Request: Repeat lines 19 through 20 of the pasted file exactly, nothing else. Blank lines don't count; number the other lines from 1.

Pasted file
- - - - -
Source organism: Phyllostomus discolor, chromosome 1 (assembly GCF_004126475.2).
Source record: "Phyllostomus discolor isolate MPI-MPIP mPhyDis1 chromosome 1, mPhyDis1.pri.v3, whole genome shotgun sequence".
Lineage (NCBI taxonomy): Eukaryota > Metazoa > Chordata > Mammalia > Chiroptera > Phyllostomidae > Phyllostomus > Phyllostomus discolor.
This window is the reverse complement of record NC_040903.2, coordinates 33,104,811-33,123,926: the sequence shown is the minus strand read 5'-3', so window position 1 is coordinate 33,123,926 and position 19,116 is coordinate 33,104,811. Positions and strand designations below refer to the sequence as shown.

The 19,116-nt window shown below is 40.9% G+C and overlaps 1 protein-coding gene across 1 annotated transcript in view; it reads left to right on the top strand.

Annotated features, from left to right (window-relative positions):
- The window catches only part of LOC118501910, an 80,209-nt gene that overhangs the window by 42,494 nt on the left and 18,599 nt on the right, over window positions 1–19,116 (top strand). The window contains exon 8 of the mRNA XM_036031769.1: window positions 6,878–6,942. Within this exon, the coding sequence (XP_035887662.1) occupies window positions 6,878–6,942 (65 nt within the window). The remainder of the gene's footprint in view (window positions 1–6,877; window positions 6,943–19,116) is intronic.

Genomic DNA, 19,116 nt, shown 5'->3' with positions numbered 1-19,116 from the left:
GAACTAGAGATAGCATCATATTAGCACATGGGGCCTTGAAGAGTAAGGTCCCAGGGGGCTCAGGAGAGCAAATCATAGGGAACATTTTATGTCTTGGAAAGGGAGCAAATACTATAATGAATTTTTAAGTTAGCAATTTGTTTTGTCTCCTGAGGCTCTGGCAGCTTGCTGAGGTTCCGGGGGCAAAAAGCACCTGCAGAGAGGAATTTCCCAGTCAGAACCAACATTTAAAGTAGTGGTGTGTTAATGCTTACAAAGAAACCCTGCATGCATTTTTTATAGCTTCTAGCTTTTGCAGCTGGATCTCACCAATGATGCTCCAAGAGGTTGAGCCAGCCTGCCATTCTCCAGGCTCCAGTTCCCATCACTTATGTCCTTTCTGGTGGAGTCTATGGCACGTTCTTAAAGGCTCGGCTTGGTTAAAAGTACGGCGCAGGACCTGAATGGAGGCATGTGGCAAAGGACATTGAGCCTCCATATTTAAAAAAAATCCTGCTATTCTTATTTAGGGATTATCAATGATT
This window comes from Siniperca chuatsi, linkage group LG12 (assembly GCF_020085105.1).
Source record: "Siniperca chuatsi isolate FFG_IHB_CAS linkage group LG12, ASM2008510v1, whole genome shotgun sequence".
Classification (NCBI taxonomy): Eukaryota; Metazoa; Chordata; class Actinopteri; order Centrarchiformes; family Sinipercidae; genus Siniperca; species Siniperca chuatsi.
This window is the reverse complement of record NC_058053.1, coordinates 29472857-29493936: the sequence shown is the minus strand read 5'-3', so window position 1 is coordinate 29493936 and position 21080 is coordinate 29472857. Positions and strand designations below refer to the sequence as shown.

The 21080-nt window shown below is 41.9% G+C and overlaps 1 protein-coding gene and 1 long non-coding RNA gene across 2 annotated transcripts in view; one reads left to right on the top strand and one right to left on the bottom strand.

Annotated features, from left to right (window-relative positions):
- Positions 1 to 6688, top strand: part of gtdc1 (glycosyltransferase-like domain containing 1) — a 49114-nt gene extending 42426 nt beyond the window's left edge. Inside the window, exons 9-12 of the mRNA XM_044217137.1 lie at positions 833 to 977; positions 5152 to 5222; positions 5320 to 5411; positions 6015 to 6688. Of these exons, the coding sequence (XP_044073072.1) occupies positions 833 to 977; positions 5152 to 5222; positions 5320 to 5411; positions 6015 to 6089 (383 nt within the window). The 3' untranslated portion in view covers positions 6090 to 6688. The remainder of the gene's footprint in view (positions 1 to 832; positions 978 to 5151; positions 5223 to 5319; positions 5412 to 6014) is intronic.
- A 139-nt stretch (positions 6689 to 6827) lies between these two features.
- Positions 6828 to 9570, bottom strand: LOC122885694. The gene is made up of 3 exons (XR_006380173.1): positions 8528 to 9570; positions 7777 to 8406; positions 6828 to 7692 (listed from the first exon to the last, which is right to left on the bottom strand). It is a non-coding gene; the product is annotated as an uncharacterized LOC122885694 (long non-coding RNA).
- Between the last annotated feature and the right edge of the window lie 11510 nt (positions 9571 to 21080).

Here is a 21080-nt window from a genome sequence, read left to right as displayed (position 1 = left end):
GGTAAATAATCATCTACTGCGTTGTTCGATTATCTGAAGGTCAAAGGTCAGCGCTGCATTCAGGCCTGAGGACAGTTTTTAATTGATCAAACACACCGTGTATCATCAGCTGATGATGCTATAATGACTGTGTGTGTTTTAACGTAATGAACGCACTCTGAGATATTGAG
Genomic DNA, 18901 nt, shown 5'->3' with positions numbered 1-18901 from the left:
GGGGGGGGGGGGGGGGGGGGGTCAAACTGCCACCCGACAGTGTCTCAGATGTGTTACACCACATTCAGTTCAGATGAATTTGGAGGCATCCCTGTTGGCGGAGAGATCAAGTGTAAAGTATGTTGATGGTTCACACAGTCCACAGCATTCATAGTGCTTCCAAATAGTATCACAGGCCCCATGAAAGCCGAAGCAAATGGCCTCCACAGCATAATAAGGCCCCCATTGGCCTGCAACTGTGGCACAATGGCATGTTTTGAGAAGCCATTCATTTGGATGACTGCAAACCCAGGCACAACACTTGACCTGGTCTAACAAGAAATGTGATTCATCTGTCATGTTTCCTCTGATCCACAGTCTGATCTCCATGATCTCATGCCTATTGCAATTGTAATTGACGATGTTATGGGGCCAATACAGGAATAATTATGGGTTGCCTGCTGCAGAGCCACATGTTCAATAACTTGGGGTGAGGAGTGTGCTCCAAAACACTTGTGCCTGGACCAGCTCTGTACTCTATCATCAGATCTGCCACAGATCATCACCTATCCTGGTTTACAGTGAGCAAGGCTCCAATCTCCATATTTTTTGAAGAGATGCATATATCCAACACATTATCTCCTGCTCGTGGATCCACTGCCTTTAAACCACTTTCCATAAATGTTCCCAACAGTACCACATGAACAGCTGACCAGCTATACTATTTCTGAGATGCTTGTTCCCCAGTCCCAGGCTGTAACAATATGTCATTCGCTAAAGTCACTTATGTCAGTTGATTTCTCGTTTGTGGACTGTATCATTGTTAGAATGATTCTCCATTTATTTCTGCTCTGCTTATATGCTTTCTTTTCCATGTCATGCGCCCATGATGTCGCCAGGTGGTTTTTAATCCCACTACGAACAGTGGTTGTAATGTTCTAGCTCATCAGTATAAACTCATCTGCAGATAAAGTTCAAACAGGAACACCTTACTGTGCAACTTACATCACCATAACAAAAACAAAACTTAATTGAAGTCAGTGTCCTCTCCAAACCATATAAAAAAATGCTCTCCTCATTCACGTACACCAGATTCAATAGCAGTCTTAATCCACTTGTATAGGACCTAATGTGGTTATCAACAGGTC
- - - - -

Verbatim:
- Between the last annotated feature and the right edge of the window lie 11510 nt (positions 9571 to 21080).

Here is a 21080-nt window from a genome sequence, read left to right as displayed (position 1 = left end):